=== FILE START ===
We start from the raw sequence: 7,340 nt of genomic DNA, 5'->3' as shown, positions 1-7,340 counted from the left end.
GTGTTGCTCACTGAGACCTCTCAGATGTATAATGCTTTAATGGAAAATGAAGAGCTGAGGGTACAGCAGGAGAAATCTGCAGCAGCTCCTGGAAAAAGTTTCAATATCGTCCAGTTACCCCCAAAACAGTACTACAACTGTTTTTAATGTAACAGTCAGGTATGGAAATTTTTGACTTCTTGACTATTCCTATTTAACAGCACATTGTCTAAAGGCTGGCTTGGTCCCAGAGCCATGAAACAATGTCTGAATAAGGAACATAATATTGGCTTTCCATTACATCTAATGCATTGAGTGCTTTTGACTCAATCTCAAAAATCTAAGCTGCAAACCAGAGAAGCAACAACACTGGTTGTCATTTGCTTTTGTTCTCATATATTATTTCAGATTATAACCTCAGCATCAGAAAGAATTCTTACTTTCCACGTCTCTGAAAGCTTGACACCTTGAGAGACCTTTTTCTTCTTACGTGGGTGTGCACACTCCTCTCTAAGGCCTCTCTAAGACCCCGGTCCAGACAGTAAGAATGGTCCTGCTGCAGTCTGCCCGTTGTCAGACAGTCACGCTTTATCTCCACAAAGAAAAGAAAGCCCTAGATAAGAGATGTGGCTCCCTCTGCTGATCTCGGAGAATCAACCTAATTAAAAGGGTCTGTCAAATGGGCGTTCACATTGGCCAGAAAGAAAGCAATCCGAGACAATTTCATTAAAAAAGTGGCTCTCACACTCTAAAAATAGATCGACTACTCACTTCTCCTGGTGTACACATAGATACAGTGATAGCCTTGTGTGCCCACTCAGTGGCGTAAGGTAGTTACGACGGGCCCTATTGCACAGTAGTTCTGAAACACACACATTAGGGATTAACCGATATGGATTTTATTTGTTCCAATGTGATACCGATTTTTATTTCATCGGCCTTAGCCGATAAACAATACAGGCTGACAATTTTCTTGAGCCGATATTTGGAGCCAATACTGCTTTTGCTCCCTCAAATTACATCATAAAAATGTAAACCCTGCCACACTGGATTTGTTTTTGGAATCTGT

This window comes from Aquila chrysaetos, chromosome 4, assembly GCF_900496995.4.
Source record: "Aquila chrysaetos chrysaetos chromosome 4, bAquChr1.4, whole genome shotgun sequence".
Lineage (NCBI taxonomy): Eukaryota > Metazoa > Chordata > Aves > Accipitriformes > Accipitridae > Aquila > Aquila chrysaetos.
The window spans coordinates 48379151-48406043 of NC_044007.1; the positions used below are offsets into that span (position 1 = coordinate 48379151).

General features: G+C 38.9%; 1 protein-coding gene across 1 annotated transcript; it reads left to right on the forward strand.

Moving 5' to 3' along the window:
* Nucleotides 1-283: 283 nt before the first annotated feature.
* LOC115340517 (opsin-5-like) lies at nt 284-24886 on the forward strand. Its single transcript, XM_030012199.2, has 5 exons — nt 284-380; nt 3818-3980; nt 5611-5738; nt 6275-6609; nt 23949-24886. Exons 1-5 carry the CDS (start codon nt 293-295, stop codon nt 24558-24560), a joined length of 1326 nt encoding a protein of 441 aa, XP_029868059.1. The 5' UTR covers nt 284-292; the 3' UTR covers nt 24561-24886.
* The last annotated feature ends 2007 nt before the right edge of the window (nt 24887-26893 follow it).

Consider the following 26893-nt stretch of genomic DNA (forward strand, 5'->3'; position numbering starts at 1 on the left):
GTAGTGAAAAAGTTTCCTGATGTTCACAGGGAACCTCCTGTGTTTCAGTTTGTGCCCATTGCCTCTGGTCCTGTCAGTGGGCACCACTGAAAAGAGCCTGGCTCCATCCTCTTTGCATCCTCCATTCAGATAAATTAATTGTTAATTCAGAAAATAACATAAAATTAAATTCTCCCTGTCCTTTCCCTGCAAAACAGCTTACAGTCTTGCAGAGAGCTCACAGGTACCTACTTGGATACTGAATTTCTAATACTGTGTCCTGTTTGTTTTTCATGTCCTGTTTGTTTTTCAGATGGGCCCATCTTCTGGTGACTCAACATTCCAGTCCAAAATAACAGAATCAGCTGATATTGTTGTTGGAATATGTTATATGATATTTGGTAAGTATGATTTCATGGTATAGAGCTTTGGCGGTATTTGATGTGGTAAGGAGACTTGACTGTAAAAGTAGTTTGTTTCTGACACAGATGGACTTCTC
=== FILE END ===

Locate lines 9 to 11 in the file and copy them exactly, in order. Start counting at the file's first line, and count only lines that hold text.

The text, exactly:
* Nucleotides 1-283: 283 nt before the first annotated feature.
* LOC115340517 (opsin-5-like) lies at nt 284-24886 on the forward strand. Its single transcript, XM_030012199.2, has 5 exons — nt 284-380; nt 3818-3980; nt 5611-5738; nt 6275-6609; nt 23949-24886. Exons 1-5 carry the CDS (start codon nt 293-295, stop codon nt 24558-24560), a joined length of 1326 nt encoding a protein of 441 aa, XP_029868059.1. The 5' UTR covers nt 284-292; the 3' UTR covers nt 24561-24886.
* The last annotated feature ends 2007 nt before the right edge of the window (nt 24887-26893 follow it).